Paul (creator of "Staunch Brayer") (14d6a1)

  55. All Obama has to do to shut Cheney up is release the memos with the information gained from the interrogations. That Obama won’t do so is a pretty strong indication the information would back Cheney’s claim.

    Brother Bradley J. Fikes, C.O.R. (0ea407)

  56. Exactly, Bradley.

    Paul (creator of "Staunch Brayer") (14d6a1)

  57. “The White House could imply KSM questioning substantially dealt with futile attempts to tie Saddam’s Iraq with bin Laden.”

    steve – How many different ways does Wilkerson’s fable have to be exploded before you start believing he is just making shit up? He really has no remaining legs to syand on at this point if you’ve bothered to do any research.

    Most lefties have also moved on from the EIT are not effective debate and shifted the goalposts to unprovable assertions that other techinques would have worked just as well.

    daleyrocks (5d22c0)

  58. Cheney’s already won this argument, but the MSM and Obama just can’t quit him – the more they keep talking, the more they keep drowning in their irrelevance. Either release the rest of the memos or admit that maybe, just maybe, Bush and Cheney deserve at least some credit for keeping the country safe since 9/11.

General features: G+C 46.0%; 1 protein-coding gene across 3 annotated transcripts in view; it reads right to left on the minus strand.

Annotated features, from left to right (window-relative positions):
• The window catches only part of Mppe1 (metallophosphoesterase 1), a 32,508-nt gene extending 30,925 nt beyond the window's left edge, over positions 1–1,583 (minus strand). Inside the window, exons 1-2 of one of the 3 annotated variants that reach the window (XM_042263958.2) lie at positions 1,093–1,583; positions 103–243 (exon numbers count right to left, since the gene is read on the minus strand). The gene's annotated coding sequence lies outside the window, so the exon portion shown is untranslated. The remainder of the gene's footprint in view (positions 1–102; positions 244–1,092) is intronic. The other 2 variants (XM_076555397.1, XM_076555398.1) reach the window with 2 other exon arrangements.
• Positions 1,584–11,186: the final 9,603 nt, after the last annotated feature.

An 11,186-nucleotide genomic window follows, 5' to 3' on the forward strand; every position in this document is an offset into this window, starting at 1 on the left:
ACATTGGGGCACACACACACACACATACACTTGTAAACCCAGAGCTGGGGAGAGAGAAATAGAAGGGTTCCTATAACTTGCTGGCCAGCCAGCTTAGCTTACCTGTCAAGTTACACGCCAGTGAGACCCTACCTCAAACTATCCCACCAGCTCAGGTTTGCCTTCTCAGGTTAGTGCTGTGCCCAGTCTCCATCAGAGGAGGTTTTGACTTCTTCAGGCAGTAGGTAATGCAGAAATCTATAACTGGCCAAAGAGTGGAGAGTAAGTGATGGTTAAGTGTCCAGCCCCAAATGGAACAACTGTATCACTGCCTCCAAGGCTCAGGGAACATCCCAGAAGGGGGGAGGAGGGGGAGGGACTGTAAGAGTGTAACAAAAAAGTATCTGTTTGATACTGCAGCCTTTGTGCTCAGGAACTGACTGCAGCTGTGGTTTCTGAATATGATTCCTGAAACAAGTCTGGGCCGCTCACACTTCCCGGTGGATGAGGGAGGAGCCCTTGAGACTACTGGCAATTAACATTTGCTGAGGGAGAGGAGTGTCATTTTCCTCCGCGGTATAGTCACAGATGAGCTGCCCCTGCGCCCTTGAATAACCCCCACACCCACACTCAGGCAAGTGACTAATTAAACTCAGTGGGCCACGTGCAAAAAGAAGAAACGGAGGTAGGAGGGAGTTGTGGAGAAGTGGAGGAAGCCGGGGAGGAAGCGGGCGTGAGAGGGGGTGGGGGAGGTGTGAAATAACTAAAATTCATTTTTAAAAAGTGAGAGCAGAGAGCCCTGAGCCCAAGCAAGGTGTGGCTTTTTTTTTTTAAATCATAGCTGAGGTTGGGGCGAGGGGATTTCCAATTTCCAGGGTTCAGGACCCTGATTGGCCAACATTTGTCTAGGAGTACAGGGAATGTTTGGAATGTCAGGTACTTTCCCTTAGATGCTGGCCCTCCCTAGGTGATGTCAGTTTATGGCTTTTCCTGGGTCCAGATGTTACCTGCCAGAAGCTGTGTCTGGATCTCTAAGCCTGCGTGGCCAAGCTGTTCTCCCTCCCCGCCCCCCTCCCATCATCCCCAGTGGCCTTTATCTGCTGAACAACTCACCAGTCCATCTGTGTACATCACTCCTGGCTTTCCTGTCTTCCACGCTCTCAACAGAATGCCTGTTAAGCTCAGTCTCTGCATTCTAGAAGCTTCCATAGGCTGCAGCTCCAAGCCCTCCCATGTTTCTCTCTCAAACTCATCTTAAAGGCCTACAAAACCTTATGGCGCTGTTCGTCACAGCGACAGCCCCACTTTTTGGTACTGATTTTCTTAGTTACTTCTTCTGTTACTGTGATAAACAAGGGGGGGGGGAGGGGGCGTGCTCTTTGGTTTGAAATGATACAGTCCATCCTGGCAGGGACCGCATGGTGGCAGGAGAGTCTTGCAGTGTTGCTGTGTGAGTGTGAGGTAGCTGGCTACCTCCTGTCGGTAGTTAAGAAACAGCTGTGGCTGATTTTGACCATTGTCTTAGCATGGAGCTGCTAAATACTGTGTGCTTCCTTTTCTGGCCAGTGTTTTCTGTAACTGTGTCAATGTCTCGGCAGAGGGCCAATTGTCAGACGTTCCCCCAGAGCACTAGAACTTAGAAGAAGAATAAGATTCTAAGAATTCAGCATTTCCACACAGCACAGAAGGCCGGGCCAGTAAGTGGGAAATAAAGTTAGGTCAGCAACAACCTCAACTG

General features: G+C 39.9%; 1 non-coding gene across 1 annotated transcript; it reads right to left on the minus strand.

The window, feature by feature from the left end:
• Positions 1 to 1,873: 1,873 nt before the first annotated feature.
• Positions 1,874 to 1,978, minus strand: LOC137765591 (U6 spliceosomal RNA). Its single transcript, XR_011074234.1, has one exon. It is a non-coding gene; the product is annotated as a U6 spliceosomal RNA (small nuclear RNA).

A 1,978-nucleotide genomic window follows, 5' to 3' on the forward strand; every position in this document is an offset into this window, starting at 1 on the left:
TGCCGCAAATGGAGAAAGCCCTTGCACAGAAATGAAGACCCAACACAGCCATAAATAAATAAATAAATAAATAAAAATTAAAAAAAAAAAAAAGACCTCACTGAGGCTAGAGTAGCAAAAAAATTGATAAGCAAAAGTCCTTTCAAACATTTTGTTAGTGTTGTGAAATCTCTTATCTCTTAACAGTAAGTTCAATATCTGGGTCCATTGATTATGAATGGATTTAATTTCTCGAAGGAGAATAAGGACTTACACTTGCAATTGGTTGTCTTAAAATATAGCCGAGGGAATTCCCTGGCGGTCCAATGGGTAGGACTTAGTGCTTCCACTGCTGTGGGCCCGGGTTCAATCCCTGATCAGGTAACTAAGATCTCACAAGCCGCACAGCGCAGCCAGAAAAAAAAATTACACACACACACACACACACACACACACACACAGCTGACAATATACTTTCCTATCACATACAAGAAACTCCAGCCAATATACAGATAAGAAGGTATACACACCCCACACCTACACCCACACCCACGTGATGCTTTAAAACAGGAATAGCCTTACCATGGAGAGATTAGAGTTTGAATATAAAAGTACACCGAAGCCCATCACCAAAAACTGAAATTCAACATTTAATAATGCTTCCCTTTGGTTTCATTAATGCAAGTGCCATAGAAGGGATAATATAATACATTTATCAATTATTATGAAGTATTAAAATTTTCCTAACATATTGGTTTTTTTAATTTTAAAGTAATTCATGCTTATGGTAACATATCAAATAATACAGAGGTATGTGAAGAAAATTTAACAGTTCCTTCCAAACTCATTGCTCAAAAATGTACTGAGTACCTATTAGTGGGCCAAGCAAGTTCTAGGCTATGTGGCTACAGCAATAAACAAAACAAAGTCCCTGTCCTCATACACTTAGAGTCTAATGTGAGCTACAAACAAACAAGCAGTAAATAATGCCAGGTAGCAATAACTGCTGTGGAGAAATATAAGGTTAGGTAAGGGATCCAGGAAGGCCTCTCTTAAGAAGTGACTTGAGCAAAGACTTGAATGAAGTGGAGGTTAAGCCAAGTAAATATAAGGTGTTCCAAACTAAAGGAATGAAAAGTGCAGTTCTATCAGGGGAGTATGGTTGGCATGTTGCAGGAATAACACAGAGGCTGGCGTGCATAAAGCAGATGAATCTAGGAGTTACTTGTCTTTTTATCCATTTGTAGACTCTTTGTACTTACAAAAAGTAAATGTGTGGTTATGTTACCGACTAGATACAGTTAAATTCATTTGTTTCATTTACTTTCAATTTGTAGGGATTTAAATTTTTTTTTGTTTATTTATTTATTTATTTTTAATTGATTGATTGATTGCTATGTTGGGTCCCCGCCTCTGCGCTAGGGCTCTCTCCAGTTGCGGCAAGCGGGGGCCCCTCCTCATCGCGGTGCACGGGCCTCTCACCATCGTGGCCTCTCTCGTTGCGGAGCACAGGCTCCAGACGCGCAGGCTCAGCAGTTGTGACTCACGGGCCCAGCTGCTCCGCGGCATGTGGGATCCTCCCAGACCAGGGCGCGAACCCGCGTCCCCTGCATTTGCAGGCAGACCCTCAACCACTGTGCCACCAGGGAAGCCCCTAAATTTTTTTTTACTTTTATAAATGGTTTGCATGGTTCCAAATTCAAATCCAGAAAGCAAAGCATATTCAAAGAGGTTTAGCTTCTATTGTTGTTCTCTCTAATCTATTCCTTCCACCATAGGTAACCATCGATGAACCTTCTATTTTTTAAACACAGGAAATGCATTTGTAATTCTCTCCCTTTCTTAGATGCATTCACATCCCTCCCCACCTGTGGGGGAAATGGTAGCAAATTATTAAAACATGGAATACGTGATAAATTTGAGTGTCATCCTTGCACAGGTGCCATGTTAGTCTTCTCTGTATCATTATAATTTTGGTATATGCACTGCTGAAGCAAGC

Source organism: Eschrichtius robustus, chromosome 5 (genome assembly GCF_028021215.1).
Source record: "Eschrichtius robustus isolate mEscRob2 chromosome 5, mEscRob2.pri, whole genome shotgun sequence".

As for Cheney, I admired him during his tenure with the Ford administration, and his actions during the immediate minutes after the towers were hit says pretty much all you need to know about the man’s character. When everything was up in the air and the 4th passenger airliner was still on it’s way to the target, Cheney gave the order for the military jets to shoot it down unless the passengers took control from the terrorists. He made it clear that it was his decision alone, and that the responsibility was on him if the order had to be enacted. Whether or not you agree with his actions on that day, the man has kahunas gonads, wish we had more like him these days.

    Dmac (1ddf7e)

  59. Funny how the further you go to the left, the less stringent the standard of proof becomes.

    Jim Treacher (671d28)

  60. It’s hard to “prove” feelings, and that’s all they have.

    AD - RtR/OS! (cc5dea)